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Elementary Teacher Resources, Issue #040 - More Writing Crafts and Tricks!
November 08, 2009
More Writing Crafts and Tricks!
Lately I've been getting tons and tons and tons and tons of email about Writer's Workshop.
So... I decided to go through my classroom and finally write down the writing crafts and tricks I've been using for you all!
Here's a list of what I've taught in Writer's Workshop lately.
Hope this helps you and your students write amazing, fun stories.
Vivid verbs: Using verbs that add emotion or excitement to stories.
Dash: Adding a pause for suspense.
Sparkle words: These are words that you sprinkle into stories for added “flavor”. I actually trace them in glitter before I hang this one up.
Sensory details: What you see, hear, taste, smell and feel.
Point of view: Taking on the perspective of someone or something else. Examples: birds in sky, piece of gum on the ground.
Idioms: Sayings that don’t really mean what you say. Example: Knock yourself out.
Lyrics: Writing songs for learning or pleasure.
Onomatopoeia: When a word makes the sound of an action. Examples: Splat, Crack.
Ellipsis: Sometimes it is called “dot dot dot”. It is used to build suspense and leave the reader wanting more information.
Circle and keep going: This is a great trick for beginning writers who always want to know “How do you spell…..?” Have the kids stretch out the sounds, circle the word if they aren’t sure if it’s correct and keep going.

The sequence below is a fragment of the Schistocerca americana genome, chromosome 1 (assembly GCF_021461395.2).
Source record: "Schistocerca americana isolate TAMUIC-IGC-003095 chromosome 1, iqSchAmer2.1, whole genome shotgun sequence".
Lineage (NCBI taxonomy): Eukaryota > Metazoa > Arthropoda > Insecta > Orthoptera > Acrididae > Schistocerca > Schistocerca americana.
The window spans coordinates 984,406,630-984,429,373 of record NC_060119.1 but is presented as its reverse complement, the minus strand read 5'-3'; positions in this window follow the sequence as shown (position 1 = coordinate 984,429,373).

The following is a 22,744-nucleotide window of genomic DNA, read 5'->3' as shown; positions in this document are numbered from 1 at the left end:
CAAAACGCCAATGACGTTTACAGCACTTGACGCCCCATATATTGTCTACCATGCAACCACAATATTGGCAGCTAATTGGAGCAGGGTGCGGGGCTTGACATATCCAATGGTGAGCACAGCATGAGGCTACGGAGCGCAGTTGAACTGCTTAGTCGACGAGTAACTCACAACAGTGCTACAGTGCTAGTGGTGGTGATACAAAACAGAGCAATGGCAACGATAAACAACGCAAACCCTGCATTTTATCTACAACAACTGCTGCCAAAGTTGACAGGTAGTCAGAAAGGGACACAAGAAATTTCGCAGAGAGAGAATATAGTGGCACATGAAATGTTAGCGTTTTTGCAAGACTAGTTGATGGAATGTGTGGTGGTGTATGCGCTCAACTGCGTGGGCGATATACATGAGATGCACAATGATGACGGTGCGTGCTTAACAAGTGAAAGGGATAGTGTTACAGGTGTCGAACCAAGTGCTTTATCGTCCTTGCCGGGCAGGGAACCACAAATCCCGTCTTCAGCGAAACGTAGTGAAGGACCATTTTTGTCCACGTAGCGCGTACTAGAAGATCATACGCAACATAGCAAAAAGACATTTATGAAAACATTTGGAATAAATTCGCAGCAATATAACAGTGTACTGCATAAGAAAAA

Diagram: This is used a lot in non-fiction writing to label parts of an item. This is a really easy craft to start off with.
Speech bubbles: If you have ever read “Don’t let the pigeon drive the bus” or a comic book, you’ve seen speech bubbles.
Caret: When your student’s think faster than they can write – they will need a caret to fill in the missing words.
Bold: When you want a word to be strong in your story - bold it.
Questions: Many non-fiction books begin or end with a question. It is a great way to introduce sentence variety in a fun way.
Word Wrapping: When the text flows around a picture.
Strong nouns: Instead of using vague pronouns and other words, use strong nouns that clearly convey what you are discussing.
I've taken each of these crafts and made a little hand-drawn poster for my room.
If you're interested in having a set of these mini-posters, you can purchase them for $5. They are an instant download - which means you will have the file right after payment to use in your classroom tomorrow! :)
Check out my podcasts on my podcast blog. They are fun and helpful!
I hope that you have enjoyed this newsletter. Please feel free to email it to friends and family who are teachers or homeschool moms!
If you have any questions, please feel free to contact me.
See you next month!
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